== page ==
Porcupine mother gives birth

By Donna DuBreuil, President,
Ottawa-Carleton Wildlife Centre – www.wildlifeinfo.ca
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Porcupine mother and baby - Click to enlargeThis is the tale of a special porcupine that arrived at the Centre one Christmas Eve when we did wildlife rehabilitation.

A concerned homeowner had observed the porcupine in an open field where it had barely moved for nearly a week. He knew something was very wrong so he brought it to the Centre. Our initial assessment indicated the porcupine was experiencing weakness in its hind end but there were no clues as to what was causing the problem.

So, it was off to the vet where x-rays showed, to our relief, that there were no breaks or fractures to be found. Feeling puzzled as to why the porcupine was unwilling to climb, yet forever optimistic in the possibility of second chances, we continued to care for the porcupine in a large indoor cage for the duration of the winter.

Still determined to give the porcupine more time, once spring came, we set her up in an even larger outdoor cage with several trees and fresh branches thinking this might inspire her to rise to the occasion and begin to climb.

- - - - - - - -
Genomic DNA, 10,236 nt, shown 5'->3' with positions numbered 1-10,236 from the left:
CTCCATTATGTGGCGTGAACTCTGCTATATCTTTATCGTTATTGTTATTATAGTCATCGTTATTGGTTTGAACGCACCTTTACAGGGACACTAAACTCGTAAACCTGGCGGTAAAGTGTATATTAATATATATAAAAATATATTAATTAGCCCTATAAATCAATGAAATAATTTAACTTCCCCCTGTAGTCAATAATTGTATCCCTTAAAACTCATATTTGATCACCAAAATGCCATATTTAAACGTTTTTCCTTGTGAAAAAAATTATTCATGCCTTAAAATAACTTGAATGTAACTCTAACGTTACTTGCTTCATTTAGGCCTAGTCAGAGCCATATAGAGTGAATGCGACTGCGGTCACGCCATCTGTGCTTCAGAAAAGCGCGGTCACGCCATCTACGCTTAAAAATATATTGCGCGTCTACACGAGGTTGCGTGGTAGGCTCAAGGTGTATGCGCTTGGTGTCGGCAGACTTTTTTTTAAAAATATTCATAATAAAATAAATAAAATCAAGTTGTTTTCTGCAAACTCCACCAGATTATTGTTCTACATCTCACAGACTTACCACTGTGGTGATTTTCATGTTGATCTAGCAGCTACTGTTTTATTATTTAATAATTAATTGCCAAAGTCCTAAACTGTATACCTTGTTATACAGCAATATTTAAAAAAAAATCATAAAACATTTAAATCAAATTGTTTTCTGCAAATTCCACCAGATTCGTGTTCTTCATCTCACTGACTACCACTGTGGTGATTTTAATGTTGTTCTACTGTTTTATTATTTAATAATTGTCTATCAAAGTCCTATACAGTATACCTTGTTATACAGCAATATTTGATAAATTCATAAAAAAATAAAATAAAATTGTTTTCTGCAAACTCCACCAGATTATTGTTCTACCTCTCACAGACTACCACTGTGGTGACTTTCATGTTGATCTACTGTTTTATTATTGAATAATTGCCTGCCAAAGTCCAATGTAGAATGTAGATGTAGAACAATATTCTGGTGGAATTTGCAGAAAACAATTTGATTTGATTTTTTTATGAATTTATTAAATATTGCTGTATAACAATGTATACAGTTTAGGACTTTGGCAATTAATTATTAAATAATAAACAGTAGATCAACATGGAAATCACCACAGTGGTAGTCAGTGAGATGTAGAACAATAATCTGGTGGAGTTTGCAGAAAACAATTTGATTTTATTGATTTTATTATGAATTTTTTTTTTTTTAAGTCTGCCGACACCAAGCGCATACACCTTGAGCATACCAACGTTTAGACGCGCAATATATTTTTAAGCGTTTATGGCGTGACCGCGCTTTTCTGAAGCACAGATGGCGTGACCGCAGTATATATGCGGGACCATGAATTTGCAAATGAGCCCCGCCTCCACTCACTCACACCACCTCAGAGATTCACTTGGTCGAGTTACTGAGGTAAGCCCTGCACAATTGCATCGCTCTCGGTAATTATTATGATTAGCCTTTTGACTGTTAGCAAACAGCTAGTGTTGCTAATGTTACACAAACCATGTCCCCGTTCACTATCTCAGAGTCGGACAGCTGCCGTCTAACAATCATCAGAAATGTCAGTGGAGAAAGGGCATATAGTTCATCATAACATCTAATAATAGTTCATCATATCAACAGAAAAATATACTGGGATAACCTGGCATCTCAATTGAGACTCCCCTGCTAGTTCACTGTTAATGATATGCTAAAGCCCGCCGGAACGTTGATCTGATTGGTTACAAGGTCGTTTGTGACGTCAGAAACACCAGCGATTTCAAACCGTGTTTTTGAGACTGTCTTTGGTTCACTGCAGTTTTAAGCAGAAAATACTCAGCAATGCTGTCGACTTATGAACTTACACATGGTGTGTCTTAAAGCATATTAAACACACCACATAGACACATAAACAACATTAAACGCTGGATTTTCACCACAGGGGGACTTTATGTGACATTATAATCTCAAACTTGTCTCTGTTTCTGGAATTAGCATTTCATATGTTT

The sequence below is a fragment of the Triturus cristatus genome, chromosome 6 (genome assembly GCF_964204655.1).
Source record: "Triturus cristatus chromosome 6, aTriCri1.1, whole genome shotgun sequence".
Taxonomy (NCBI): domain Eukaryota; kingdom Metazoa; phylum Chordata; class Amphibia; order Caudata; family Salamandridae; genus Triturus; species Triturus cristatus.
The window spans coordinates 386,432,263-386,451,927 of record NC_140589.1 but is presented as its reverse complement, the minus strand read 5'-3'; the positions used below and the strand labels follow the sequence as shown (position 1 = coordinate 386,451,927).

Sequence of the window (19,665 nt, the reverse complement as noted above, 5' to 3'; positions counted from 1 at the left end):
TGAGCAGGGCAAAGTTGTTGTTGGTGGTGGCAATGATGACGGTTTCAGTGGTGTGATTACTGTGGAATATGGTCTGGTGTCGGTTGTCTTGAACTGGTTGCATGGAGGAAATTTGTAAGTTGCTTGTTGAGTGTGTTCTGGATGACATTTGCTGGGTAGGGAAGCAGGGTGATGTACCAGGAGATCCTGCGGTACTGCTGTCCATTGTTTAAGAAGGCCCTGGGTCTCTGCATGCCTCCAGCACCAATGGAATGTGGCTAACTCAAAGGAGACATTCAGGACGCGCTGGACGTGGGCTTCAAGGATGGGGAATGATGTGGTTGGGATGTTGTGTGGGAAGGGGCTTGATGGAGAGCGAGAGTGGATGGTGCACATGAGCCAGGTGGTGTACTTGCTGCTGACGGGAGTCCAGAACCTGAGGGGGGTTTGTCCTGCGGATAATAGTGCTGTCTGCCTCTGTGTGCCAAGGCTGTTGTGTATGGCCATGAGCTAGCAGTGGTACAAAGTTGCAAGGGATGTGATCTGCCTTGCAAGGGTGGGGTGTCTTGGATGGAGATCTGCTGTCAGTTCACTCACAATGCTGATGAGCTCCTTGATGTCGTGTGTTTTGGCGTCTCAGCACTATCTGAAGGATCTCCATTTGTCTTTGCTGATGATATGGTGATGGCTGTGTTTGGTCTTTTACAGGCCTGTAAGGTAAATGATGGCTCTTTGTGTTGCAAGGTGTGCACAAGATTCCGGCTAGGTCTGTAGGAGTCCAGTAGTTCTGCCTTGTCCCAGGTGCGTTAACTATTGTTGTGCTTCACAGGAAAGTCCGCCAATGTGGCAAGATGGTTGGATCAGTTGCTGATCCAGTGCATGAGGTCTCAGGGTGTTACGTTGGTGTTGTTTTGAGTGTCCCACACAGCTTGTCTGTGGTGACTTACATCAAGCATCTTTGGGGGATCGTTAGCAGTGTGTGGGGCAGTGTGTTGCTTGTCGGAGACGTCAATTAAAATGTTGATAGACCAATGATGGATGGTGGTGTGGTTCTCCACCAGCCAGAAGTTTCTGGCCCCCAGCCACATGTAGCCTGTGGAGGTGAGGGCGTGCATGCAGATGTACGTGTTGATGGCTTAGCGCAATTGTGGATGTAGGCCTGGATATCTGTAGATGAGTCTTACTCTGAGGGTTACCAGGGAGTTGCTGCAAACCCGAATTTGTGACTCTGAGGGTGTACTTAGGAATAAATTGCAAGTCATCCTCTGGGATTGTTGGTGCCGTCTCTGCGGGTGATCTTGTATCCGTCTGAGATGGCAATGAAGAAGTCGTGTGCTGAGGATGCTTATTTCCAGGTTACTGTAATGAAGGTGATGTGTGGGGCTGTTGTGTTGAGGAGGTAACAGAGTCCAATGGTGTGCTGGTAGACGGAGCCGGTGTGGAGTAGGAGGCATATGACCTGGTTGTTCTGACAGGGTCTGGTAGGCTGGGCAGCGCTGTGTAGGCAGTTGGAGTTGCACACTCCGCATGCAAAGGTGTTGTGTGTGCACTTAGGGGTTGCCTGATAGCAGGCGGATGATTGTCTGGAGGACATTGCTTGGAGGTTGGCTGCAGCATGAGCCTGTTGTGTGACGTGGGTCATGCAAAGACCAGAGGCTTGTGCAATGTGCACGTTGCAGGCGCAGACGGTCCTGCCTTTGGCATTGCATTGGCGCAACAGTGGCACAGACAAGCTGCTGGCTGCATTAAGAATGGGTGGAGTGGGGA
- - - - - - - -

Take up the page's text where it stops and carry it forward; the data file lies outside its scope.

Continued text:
To our dismay, she still wouldn’t climb. So after months of getting to know this wondrous creature, it was with heavy hearts that we had to make the difficult decision to have her euthanized. A porcupine unable to climb a tree clearly could not be released.

On the eve of April 23rd, the night before her scheduled vet appointment to be euthanized, fate took an unexpected twist when the porcupine gave birth to a beautiful 595 gram baby. To witness such an extraordinary event and see mom caring for and nursing her little one was very moving.

But, even more of a miracle was the fact that one morning a week later, both the mother and baby had climbed one of the trees and were perched together with the baby softly murmuring as the mother cleaned its face.

We waited for several months to make sure that the mother’s climbing ability remained strong before releasing them together on the large wooded property of one of our foster volunteers.

Months later, we heard a possible explanation for the adult porcupine’s inability to climb. Sciatic nerve pain during pregnancy due to the pressure placed on it by the growing uterus can lead to pain, numbness and weakness in the legs, explaining the porcupine’s unwillingness to climb. The baby’s timely entry into the world not only saved its life but the mother’s life as well.

This is still the height of the wildlife birthing season. Always check the website www.wildlifeinfo.ca before taking any action that you may regret.

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